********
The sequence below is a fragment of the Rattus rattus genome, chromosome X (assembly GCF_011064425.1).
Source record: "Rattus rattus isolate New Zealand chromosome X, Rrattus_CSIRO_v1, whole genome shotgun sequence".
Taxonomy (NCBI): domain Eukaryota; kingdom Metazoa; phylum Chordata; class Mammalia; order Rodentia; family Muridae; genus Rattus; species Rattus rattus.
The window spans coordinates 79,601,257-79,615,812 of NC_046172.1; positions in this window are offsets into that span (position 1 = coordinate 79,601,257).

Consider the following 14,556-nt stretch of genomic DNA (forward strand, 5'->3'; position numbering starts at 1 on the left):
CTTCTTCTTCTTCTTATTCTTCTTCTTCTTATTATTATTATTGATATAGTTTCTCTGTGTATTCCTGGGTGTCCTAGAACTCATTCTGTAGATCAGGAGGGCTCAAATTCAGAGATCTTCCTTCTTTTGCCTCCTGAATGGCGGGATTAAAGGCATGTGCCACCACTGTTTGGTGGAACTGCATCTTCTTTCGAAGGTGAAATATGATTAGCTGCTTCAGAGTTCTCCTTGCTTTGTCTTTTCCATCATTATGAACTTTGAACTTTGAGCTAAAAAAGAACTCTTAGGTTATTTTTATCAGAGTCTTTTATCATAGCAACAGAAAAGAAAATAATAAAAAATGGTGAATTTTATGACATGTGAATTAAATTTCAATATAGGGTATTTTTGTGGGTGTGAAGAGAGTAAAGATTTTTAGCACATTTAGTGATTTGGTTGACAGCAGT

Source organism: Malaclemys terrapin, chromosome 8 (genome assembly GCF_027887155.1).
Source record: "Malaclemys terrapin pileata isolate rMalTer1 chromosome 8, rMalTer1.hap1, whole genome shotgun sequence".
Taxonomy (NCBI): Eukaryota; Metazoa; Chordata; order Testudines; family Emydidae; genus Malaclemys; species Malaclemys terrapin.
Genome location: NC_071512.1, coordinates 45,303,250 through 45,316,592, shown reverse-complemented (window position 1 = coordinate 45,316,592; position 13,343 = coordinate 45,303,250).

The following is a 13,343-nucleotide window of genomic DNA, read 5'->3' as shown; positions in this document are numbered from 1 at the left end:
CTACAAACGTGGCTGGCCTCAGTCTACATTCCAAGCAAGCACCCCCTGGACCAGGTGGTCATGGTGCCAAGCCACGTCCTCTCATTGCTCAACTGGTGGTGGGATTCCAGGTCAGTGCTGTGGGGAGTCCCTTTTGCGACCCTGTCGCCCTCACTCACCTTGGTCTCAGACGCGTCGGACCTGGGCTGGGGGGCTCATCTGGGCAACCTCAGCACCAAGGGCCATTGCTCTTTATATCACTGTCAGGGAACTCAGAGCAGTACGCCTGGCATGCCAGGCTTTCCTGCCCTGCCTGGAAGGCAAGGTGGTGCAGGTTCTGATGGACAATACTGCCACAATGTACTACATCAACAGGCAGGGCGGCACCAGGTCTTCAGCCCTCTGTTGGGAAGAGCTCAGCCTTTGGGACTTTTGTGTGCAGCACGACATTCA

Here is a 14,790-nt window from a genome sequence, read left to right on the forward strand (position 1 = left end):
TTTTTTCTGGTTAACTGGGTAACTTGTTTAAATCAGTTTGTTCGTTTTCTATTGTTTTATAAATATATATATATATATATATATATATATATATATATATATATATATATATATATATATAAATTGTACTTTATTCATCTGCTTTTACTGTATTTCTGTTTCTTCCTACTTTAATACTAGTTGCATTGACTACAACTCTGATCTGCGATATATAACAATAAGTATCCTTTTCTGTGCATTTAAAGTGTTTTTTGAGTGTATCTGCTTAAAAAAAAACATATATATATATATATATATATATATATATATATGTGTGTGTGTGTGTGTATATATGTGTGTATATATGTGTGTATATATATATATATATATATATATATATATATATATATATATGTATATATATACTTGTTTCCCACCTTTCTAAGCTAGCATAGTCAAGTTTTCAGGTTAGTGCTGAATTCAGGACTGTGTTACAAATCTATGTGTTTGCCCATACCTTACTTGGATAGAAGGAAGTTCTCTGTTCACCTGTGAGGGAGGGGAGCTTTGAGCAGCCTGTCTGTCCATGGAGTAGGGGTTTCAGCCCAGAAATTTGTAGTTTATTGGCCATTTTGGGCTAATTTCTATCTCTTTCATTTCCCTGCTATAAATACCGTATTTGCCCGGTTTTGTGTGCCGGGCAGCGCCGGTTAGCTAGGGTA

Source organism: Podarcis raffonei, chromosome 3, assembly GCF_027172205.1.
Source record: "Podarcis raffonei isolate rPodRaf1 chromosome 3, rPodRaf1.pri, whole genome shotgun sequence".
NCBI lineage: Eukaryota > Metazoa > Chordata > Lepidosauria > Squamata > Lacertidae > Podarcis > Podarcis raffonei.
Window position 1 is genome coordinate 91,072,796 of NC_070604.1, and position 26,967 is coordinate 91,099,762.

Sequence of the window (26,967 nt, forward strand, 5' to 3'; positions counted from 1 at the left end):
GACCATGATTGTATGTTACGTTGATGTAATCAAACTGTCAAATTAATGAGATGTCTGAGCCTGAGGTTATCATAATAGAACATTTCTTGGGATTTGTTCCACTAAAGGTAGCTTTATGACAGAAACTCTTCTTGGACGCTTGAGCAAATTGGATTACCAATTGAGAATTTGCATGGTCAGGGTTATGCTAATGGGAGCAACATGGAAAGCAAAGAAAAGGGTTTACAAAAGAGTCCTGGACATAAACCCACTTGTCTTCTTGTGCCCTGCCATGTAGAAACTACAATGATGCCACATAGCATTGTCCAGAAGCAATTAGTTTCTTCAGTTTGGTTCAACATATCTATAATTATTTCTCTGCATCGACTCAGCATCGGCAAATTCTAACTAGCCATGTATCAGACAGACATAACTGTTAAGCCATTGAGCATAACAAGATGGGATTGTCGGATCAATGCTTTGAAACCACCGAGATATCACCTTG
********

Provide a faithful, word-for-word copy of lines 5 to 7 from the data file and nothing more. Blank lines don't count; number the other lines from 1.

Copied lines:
Consider the following 14,556-nt stretch of genomic DNA (forward strand, 5'->3'; position numbering starts at 1 on the left):
CTTCTTCTTCTTCTTATTCTTCTTCTTCTTATTATTATTATTGATATAGTTTCTCTGTGTATTCCTGGGTGTCCTAGAACTCATTCTGTAGATCAGGAGGGCTCAAATTCAGAGATCTTCCTTCTTTTGCCTCCTGAATGGCGGGATTAAAGGCATGTGCCACCACTGTTTGGTGGAACTGCATCTTCTTTCGAAGGTGAAATATGATTAGCTGCTTCAGAGTTCTCCTTGCTTTGTCTTTTCCATCATTATGAACTTTGAACTTTGAGCTAAAAAAGAACTCTTAGGTTATTTTTATCAGAGTCTTTTATCATAGCAACAGAAAAGAAAATAATAAAAAATGGTGAATTTTATGACATGTGAATTAAATTTCAATATAGGGTATTTTTGTGGGTGTGAAGAGAGTAAAGATTTTTAGCACATTTAGTGATTTGGTTGACAGCAGT

Source organism: Malaclemys terrapin, chromosome 8 (genome assembly GCF_027887155.1).